Kreisler bell 850222

Fritz Kreisler (violin)
The Bell Telephone Hour Recordings – Volume 3
Bell Telephone Hour Orchestra/Donald Voorhees
BIDDULPH 85022-2 [75]

The third volume in this series reprises the non-chronological sequence of the earlier two, once again preferring to range across the breadth of Kreisler’s recordings, preserved on acetates, made for Bell Telephone and its eponymous orchestra. It’s clear that Kreisler and Donald Voorheees used the opportunity of these radio broadcasts either to prepare for imminent recordings for Victor or to tacitly promote recordings they’d just made which were often – but not always – album sets. This was a handy use of their time and to an extent justified Kreisler’s appearance; he had always refused to broadcast until very late in his career.

Everything here is either composed or arranged by him. His trademark favourites are here, two recorded on New Year’s Day 1945 and four on 16 April later in the year. Schön Rosmarin had been recorded with the Victor Symphony and Charles O’Connell a couple of years earlier for an album, as had a number of others (five pieces in all), but Kreisler is on good form and plays Caprice viennois with especial charm. Even as late as 1950 he was unveiling a lesser-known piece like Malagueña – not to be confused with his Albéniz arrangement – alongside his favourites.

His arrangements occupy the first half of the disc and are inevitably more problematic, stylistically, given the nature of the accompanying band. He opens with the Haydn ‘Rondo all’ongarese’ where Voorhees can’t manage to mitigate the distracting orchestral backing which verges on the kitsch. This was one of the many pieces he had already recorded with Voorhees for Victor. Mozart’s ‘Haffner’ Serenade is notable for the cadential passage which Kreisler plays excellently. Unfortunately, the copy used is less than stellar and suffers audible damage all the way through. Tonally, the Chanson Louis XIII and Pavane is especially lovely.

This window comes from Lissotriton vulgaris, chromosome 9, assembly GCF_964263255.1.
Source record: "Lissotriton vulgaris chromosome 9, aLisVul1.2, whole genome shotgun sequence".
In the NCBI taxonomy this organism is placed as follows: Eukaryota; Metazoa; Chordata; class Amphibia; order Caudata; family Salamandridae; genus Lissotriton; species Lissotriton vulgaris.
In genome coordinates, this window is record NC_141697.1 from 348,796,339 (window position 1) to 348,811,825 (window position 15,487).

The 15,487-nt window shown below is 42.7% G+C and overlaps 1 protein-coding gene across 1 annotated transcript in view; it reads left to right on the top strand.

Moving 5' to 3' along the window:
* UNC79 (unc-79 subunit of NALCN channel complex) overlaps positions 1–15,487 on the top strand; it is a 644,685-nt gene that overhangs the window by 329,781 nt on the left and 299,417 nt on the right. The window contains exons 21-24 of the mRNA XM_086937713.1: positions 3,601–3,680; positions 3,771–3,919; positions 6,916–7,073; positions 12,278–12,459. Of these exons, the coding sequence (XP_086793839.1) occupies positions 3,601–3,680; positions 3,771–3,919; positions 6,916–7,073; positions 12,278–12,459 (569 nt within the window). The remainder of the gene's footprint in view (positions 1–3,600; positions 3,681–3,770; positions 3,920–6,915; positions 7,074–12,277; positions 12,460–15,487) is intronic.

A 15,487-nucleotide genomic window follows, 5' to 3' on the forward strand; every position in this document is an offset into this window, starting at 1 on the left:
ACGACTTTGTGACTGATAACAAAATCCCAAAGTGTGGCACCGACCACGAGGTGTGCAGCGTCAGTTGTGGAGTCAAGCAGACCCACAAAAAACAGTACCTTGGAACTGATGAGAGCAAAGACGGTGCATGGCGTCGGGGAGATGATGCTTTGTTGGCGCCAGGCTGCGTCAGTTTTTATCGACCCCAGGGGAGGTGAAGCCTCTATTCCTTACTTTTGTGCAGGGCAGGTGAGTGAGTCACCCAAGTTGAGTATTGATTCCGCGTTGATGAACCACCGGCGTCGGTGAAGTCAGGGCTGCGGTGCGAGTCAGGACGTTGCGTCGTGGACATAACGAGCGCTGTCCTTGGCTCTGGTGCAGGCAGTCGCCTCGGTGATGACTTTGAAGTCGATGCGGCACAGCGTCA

The confection Kreisler wrote which he called Concerto in C ‘in the style of Vivaldi’ was recorded on two occasions, a year apart. The earlier date, 16 April 1945, contained the first movement only and was a run-through for the Victor recording on 2 May. It’s all engagingly played, especially the pathos of the central slow movement, though it’s an index of how little Vivaldi was known by the popular audience. Kreisler the operetta animal is represented by music from his now little-known Sissy but as a performance his arrangement of Heuberger’s ‘Midnight Bells’ is characteristically lovely.

In fact, Kreisler is on consistently good form throughout this album, notwithstanding his age. The copies used are in generally good condition, with the sole exception as noted, and the notes sympathetic.

Jonathan Woolf

Presto Music

Joseph Haydn (1732-1809)
Piano Trio No. 39 in G major, Hob.XV:25: Finale ‘Rondo all’ongarese’ arr. Fritz Kreisler
Wolfgang Amadeus Mozart (1756-1791)
Serenade No. 7 in D major, K250 ‘Haffner’ – Rondo arr. Fritz Kreisler
Johann Brandl (1760-1837)
The Old Refrain: Du alter Stefansturm from Der liebe Augustin arr. Fritz Kreisler
Richard Heuberger (1850-1914)
Midnight Bells: Im chambre séparée from Der Opernball arr. Fritz Kreisler
Fritz Kreisler (1875-1962)
Chanson Louis XIII and Pavane (In the style of Couperin)
Violin Concerto in C major ‘In the style of Vivaldi’
Stars In My Eyes: Ich wär’ so gern einmal verliebt from Sissy (The King Steps Out)
Marche miniature viennoise
Viennese Rhapsodic Fantasietta
Rondino on a Theme by Beethoven
Schön Rosmarin
Caprice Viennois, Op. 2
Tambourin Chinois, Op. 3
Londonderry Air arr Kreisler